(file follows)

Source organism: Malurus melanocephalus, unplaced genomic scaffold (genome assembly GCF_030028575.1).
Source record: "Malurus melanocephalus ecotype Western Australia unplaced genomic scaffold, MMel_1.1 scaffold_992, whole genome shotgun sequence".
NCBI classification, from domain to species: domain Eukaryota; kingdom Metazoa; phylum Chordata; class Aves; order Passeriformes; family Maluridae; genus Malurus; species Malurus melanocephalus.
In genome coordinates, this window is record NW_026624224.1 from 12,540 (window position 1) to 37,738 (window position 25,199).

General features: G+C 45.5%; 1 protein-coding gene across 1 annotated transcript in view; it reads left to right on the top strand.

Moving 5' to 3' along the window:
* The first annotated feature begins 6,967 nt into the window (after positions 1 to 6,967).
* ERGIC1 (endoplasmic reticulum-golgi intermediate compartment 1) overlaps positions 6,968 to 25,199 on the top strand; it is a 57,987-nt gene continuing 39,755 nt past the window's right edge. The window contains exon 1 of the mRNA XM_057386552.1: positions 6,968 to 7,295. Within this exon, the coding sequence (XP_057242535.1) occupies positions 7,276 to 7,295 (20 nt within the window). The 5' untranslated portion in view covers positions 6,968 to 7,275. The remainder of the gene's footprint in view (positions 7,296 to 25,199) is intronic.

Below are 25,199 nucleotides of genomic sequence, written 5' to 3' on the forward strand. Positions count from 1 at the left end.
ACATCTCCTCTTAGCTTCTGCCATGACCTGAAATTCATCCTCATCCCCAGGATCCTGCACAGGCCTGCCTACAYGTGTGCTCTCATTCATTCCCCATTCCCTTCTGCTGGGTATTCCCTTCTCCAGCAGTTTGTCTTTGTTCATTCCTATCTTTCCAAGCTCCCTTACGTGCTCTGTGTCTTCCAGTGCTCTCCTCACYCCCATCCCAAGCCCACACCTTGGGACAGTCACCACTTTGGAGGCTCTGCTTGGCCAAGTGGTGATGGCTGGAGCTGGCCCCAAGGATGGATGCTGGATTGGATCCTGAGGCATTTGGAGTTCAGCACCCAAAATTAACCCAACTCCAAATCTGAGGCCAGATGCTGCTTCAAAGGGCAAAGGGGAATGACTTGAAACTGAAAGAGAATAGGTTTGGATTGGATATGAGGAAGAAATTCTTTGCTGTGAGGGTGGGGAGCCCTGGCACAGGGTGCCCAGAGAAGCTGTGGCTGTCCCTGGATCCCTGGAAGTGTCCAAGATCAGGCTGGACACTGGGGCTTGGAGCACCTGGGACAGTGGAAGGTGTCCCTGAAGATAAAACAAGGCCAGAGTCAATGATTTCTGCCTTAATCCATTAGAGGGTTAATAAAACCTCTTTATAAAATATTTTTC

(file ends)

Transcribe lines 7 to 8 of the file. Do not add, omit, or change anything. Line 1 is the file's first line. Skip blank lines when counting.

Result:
* The first annotated feature begins 6,967 nt into the window (after positions 1 to 6,967).
* ERGIC1 (endoplasmic reticulum-golgi intermediate compartment 1) overlaps positions 6,968 to 25,199 on the top strand; it is a 57,987-nt gene continuing 39,755 nt past the window's right edge. The window contains exon 1 of the mRNA XM_057386552.1: positions 6,968 to 7,295. Within this exon, the coding sequence (XP_057242535.1) occupies positions 7,276 to 7,295 (20 nt within the window). The 5' untranslated portion in view covers positions 6,968 to 7,275. The remainder of the gene's footprint in view (positions 7,296 to 25,199) is intronic.